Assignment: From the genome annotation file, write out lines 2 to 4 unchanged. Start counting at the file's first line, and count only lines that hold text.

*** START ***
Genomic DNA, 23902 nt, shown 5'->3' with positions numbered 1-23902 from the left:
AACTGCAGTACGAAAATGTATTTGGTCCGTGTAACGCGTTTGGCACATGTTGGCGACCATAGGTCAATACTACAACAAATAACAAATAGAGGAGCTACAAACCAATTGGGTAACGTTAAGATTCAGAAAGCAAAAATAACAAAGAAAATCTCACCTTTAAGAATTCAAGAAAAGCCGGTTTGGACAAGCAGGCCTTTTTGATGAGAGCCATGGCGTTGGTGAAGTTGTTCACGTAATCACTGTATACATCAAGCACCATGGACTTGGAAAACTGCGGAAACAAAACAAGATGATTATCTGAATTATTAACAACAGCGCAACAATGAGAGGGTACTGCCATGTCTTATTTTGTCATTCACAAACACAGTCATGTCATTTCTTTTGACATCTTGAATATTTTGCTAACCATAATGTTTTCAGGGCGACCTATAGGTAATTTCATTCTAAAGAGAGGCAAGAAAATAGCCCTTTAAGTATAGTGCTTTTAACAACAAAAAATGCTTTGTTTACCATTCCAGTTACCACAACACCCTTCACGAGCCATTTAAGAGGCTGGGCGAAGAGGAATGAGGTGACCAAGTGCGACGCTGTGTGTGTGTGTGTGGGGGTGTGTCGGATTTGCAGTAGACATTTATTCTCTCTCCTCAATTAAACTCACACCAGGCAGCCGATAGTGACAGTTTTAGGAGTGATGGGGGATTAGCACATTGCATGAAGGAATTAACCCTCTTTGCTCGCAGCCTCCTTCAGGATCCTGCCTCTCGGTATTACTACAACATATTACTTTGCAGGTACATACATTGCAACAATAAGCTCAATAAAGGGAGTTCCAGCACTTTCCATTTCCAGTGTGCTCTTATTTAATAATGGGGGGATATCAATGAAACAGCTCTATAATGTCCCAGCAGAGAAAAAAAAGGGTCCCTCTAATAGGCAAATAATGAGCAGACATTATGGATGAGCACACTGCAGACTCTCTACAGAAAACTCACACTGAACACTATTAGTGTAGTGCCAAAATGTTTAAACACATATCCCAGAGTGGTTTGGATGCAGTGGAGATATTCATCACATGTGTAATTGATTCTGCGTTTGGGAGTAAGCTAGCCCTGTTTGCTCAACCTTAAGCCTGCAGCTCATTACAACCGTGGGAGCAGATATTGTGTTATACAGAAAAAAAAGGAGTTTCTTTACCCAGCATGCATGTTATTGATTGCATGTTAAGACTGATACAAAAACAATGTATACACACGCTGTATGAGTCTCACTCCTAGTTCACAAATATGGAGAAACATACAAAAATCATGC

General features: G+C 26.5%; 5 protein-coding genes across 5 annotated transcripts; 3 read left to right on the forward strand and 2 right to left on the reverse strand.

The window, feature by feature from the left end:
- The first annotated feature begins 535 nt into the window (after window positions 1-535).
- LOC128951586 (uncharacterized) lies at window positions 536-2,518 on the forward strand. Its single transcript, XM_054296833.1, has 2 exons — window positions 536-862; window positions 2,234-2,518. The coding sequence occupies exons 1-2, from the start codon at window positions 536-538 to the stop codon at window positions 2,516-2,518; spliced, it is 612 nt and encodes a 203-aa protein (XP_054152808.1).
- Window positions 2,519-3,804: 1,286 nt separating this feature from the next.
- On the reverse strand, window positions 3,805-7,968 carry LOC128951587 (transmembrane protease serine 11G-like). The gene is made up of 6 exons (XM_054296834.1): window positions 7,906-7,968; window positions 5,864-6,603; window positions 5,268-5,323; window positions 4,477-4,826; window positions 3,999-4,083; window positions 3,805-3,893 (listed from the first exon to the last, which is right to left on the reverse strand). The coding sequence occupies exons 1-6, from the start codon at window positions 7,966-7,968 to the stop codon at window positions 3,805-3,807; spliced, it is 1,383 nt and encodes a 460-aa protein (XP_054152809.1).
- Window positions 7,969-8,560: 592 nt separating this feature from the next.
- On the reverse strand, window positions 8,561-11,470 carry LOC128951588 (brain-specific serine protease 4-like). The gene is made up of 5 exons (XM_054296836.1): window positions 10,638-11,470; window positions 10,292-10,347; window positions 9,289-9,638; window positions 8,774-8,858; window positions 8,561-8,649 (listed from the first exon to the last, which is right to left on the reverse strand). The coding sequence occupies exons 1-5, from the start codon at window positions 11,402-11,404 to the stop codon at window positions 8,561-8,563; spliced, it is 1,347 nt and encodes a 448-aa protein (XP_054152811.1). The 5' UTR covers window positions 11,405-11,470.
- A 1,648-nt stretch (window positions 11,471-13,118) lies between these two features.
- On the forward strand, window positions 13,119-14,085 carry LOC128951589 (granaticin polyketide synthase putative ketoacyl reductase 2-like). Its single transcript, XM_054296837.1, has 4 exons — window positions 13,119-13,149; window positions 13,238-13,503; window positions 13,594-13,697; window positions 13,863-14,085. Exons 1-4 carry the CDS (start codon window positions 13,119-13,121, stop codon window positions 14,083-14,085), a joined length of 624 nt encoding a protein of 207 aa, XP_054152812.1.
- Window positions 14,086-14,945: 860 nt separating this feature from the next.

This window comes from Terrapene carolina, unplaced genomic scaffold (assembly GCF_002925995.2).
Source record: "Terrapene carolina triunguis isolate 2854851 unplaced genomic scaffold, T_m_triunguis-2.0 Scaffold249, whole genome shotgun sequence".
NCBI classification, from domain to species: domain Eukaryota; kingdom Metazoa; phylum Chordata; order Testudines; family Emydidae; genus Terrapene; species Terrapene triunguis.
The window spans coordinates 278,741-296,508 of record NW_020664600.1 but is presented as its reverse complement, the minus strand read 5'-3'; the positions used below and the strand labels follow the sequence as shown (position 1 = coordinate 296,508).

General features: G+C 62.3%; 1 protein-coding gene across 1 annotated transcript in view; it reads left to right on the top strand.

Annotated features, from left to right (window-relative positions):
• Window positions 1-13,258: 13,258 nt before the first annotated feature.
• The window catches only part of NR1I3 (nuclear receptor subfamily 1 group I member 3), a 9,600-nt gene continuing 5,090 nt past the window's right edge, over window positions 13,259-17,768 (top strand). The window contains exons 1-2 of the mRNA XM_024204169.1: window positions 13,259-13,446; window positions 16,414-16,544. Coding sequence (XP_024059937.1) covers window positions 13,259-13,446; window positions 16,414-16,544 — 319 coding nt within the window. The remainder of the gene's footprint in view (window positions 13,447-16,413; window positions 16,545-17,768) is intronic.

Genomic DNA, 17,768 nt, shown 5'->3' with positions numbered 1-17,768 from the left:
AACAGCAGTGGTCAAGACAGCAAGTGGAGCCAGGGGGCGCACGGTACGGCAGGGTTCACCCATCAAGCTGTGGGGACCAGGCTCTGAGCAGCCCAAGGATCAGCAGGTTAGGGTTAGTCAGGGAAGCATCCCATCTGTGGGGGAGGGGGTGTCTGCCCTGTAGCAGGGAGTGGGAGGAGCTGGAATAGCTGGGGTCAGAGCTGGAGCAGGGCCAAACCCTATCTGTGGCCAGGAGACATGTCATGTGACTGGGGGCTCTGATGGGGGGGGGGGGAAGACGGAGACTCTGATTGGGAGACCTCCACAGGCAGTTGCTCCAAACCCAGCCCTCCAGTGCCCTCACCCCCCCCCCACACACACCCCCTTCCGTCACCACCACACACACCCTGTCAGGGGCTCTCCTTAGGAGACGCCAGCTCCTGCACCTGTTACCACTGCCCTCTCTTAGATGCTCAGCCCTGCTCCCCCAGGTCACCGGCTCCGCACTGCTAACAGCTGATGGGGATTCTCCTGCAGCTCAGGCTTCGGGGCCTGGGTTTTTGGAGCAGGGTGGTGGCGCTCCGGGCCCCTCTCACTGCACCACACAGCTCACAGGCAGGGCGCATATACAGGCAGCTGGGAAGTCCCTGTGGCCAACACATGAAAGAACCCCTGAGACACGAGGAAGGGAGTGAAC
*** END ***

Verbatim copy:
AACTGCAGTACGAAAATGTATTTGGTCCGTGTAACGCGTTTGGCACATGTTGGCGACCATAGGTCAATACTACAACAAATAACAAATAGAGGAGCTACAAACCAATTGGGTAACGTTAAGATTCAGAAAGCAAAAATAACAAAGAAAATCTCACCTTTAAGAATTCAAGAAAAGCCGGTTTGGACAAGCAGGCCTTTTTGATGAGAGCCATGGCGTTGGTGAAGTTGTTCACGTAATCACTGTATACATCAAGCACCATGGACTTGGAAAACTGCGGAAACAAAACAAGATGATTATCTGAATTATTAACAACAGCGCAACAATGAGAGGGTACTGCCATGTCTTATTTTGTCATTCACAAACACAGTCATGTCATTTCTTTTGACATCTTGAATATTTTGCTAACCATAATGTTTTCAGGGCGACCTATAGGTAATTTCATTCTAAAGAGAGGCAAGAAAATAGCCCTTTAAGTATAGTGCTTTTAACAACAAAAAATGCTTTGTTTACCATTCCAGTTACCACAACACCCTTCACGAGCCATTTAAGAGGCTGGGCGAAGAGGAATGAGGTGACCAAGTGCGACGCTGTGTGTGTGTGTGTGGGGGTGTGTCGGATTTGCAGTAGACATTTATTCTCTCTCCTCAATTAAACTCACACCAGGCAGCCGATAGTGACAGTTTTAGGAGTGATGGGGGATTAGCACATTGCATGAAGGAATTAACCCTCTTTGCTCGCAGCCTCCTTCAGGATCCTGCCTCTCGGTATTACTACAACATATTACTTTGCAGGTACATACATTGCAACAATAAGCTCAATAAAGGGAGTTCCAGCACTTTCCATTTCCAGTGTGCTCTTATTTAATAATGGGGGGATATCAATGAAACAGCTCTATAATGTCCCAGCAGAGAAAAAAAAGGGTCCCTCTAATAGGCAAATAATGAGCAGACATTATGGATGAGCACACTGCAGACTCTCTACAGAAAACTCACACTGAACACTATTAGTGTAGTGCCAAAATGTTTAAACACATATCCCAGAGTGGTTTGGATGCAGTGGAGATATTCATCACATGTGTAATTGATTCTGCGTTTGGGAGTAAGCTAGCCCTGTTTGCTCAACCTTAAGCCTGCAGCTCATTACAACCGTGGGAGCAGATATTGTGTTATACAGAAAAAAAAGGAGTTTCTTTACCCAGCATGCATGTTATTGATTGCATGTTAAGACTGATACAAAAACAATGTATACACACGCTGTATGAGTCTCACTCCTAGTTCACAAATATGGAGAAACATACAAAAATCATGC

General features: G+C 26.5%; 5 protein-coding genes across 5 annotated transcripts; 3 read left to right on the forward strand and 2 right to left on the reverse strand.

The window, feature by feature from the left end: